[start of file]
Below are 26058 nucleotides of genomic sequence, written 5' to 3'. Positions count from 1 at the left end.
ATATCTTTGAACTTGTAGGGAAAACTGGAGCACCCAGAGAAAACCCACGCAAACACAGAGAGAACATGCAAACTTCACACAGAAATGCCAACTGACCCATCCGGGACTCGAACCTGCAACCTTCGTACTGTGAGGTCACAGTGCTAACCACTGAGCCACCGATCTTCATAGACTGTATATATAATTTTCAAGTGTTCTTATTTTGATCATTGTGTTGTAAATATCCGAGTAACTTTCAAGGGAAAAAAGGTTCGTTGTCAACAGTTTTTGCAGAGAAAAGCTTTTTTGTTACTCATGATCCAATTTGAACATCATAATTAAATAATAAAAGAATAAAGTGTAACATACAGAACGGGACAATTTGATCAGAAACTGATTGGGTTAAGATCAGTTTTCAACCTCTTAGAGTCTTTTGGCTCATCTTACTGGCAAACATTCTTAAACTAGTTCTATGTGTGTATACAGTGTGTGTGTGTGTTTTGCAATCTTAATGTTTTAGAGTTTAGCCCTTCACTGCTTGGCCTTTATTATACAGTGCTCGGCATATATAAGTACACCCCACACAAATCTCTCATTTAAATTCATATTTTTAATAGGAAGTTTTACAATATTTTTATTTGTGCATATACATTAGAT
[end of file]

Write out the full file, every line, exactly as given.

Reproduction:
Below are 26058 nucleotides of genomic sequence, written 5' to 3'. Positions count from 1 at the left end.
ATATCTTTGAACTTGTAGGGAAAACTGGAGCACCCAGAGAAAACCCACGCAAACACAGAGAGAACATGCAAACTTCACACAGAAATGCCAACTGACCCATCCGGGACTCGAACCTGCAACCTTCGTACTGTGAGGTCACAGTGCTAACCACTGAGCCACCGATCTTCATAGACTGTATATATAATTTTCAAGTGTTCTTATTTTGATCATTGTGTTGTAAATATCCGAGTAACTTTCAAGGGAAAAAAGGTTCGTTGTCAACAGTTTTTGCAGAGAAAAGCTTTTTTGTTACTCATGATCCAATTTGAACATCATAATTAAATAATAAAAGAATAAAGTGTAACATACAGAACGGGACAATTTGATCAGAAACTGATTGGGTTAAGATCAGTTTTCAACCTCTTAGAGTCTTTTGGCTCATCTTACTGGCAAACATTCTTAAACTAGTTCTATGTGTGTATACAGTGTGTGTGTGTGTTTTGCAATCTTAATGTTTTAGAGTTTAGCCCTTCACTGCTTGGCCTTTATTATACAGTGCTCGGCATATATAAGTACACCCCACACAAATCTCTCATTTAAATTCATATTTTTAATAGGAAGTTTTACAATATTTTTATTTGTGCATATACATTAGAT